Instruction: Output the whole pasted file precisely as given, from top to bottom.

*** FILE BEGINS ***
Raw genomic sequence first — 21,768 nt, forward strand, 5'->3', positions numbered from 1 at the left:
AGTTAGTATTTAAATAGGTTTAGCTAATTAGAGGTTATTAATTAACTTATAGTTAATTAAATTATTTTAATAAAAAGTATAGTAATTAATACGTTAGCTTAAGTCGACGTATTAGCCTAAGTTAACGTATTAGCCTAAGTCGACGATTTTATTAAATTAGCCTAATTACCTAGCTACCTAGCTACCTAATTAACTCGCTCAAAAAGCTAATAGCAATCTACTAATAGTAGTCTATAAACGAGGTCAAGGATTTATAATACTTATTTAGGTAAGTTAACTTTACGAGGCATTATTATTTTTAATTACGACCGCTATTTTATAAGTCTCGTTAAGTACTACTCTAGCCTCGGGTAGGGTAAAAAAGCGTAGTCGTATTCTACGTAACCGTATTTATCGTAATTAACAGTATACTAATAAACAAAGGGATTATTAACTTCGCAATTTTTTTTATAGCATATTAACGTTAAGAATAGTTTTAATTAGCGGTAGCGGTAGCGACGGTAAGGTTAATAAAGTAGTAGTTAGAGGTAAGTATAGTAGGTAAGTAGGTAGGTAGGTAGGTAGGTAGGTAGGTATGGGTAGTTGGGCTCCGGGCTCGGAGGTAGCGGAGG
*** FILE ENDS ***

Raw genomic sequence first — 21,768 nt, forward strand, 5'->3', positions numbered from 1 at the left:
AGTTAGTATTTAAATAGGTTTAGCTAATTAGAGGTTATTAATTAACTTATAGTTAATTAAATTATTTTAATAAAAAGTATAGTAATTAATACGTTAGCTTAAGTCGACGTATTAGCCTAAGTTAACGTATTAGCCTAAGTCGACGATTTTATTAAATTAGCCTAATTACCTAGCTACCTAGCTACCTAATTAACTCGCTCAAAAAGCTAATAGCAATCTACTAATAGTAGTCTATAAACGAGGTCAAGGATTTATAATACTTATTTAGGTAAGTTAACTTTACGAGGCATTATTATTTTTAATTACGACCGCTATTTTATAAGTCTCGTTAAGTACTACTCTAGCCTCGGGTAGGGTAAAAAAGCGTAGTCGTATTCTACGTAACCGTATTTATCGTAATTAACAGTATACTAATAAACAAAGGGATTATTAACTTCGCAATTTTTTTTATAGCATATTAACGTTAAGAATAGTTTTAATTAGCGGTAGCGGTAGCGACGGTAAGGTTAATAAAGTAGTAGTTAGAGGTAAGTATAGTAGGTAAGTAGGTAGGTAGGTAGGTAGGTAGGTAGGTATGGGTAGTTGGGCTCCGGGCTCGGAGGTAGCGGAGG